You can find some ticket machines on this site, available free of charge along with station floor tiling and walls as well.
Adding a backscene to your garage model will improve the appearance tremendously. A selection of these are freely downloadable from the main Kingsway Models website.
Print the scene out - you may have to join the larger ones together. Glue to a back board of card or hardboard and add behind the model. These views show the difference that this simple addition can make.
Many built up Kingsway Models will require large areas of tarmac or concrete. I have sometimes used grey car aerosol for this; although for the lock up garages seen above, I used a sheet of grey mounting card. Either way, a little time can be spent to make things look more realistic.
I scored some light 'joins' into the card, and then ran a soft pencil along to darken them. Using 'Bostick' All Purpose adhesive, I stretched a 'string' of glue along the lines, and then sprinkled green 'flock powder' (available from model shops) to represent grass / weeds growing up through the crack. I also did this along the footings of the walls, also adding some brown flock powder.Dyed lichen or rubberised material can also be bought cheaply to use as foliage; as I have done for the bush and weed growth.
The drain inspection cover is simply a piece of mount board cut to size. I pushed the end of a pencil in to make two impressions and added some simple detail with pencil. You can sometimes find brass etches of scale drain covers in model shops.
The scrawled 'No Parking' sign was simply added to the garage door with a pen, and the oil stain behind the Rover is the result of a finger smeared with cooking oil! For roadways, I have used a very light marking with charcoal, smeared with a finger tip to represent the darkened area left by the passage of tyres.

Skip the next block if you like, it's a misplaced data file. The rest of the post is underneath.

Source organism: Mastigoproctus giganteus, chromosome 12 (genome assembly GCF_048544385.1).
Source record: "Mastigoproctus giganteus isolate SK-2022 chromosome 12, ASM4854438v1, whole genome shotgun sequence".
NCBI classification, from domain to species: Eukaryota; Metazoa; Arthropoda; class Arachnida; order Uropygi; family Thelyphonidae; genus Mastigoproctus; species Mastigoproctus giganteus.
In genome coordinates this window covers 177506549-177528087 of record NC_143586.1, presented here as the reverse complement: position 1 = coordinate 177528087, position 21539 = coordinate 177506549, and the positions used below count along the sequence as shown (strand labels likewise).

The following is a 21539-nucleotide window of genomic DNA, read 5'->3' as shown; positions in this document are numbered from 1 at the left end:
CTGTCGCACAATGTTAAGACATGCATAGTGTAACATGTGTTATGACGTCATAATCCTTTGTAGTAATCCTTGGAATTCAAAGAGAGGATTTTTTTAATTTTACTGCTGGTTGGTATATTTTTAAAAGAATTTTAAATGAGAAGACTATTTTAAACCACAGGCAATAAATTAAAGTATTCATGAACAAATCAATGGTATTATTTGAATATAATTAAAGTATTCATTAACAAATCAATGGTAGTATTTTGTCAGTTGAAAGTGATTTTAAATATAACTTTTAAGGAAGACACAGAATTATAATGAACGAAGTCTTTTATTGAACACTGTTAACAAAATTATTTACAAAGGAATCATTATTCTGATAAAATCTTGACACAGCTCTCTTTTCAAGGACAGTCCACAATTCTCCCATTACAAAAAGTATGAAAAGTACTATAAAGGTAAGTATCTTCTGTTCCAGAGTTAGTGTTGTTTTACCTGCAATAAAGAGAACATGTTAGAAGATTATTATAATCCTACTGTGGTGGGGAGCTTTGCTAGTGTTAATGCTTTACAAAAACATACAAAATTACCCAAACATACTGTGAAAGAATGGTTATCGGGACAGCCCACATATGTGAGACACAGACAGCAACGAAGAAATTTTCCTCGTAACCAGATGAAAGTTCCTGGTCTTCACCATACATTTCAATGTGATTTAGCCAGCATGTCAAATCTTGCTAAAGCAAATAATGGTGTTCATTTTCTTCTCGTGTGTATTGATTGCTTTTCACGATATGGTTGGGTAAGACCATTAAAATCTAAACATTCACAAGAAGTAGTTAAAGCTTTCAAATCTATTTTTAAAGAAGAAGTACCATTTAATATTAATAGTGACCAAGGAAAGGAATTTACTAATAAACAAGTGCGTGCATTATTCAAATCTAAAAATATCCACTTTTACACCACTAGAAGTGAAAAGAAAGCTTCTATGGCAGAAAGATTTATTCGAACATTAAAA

Almost any model will benefit from being placed in front of a photographic back scene.It is easy to find suitable images on the web that can be printed out. You can often even find the actual place the building is situated! This can be pasted to a vertical piece of hardboard, or card and fixed to the rear of the baseboard.
For the motorway I simply used a grey car pimer aerosol on the MDF baseboard. Once dry I very lightly marked the lane boundaries in pencil (representing joins in the surface). Strips of adhesive white labels were then applied to represent the lane and hard shoulder lines.
A stick of charcoal was lightly scribbled over the first lane - where the surface is usually discoloured due to HGVs. This was then smudged with a paper tissue. The second lane was more lightly treated and the third hardly at all.
More pictures of the motorway on this page.
The road surface on the Swanley bus garage diorama has been made in the same way. However I have first sprayed the yard and garage area with black paint before over-spraying with grey. This makes the road grey but the yard and garage a darker colour. Then the charcoal is added,and paper towel is used to rub the charcoal in the same way that the bus tyres would when turning in from the road. Some grass mat and lichen bushes from the model shop have been added and scraps of card used to make pavements and kerbs. The black kerb markings were added with felt tip pen.
Remember I can build a diorama for you - click HERE for details.
Use an offcut of net curtain material - if you can't nick a piece from the window, it is very cheap to buy! Ideally spray with car aerosol paint - I used an oxide red undercoat to give a rusty colour, but silver could be used for a new fence, or green for the plastic covered variety.
Posts can be from matchsticks, or plasticard. I actually used two layers of mounting card. End posts often had an angled support piece (seen behind the lamp post). The posts were glued into cut outs in the edge of the paving (use the Kingsway Models PAV kit for this) , and when set, the netting was glued to the posts.
A very easy way to make model lamp posts. Use 'twin & earth' electrical cable (not flex which is too bendy).
I use a length of about six inches of the live or neutral insulated wire. Cut off most of the insulation leaving about an inch or so. Roll the wire with a ruler on a board to get it perfectly straight.
Bend the top to shape - just pointing gently upwards. Cut a small piece of perspex or thick card (from Kingsway kit). Paint the post and top of the lamp grey. Paint the underside of the lamp silver or orange for a neon lamp. Paint the timing apparatus cabinet (the insulation) green.
Drill a hole in the base board (use Kingsway PAV paving) and insert the post in the hole.
Easy Lamp post!
The remaining wire - including the bare earth can be useful for all sorts of modelling uses.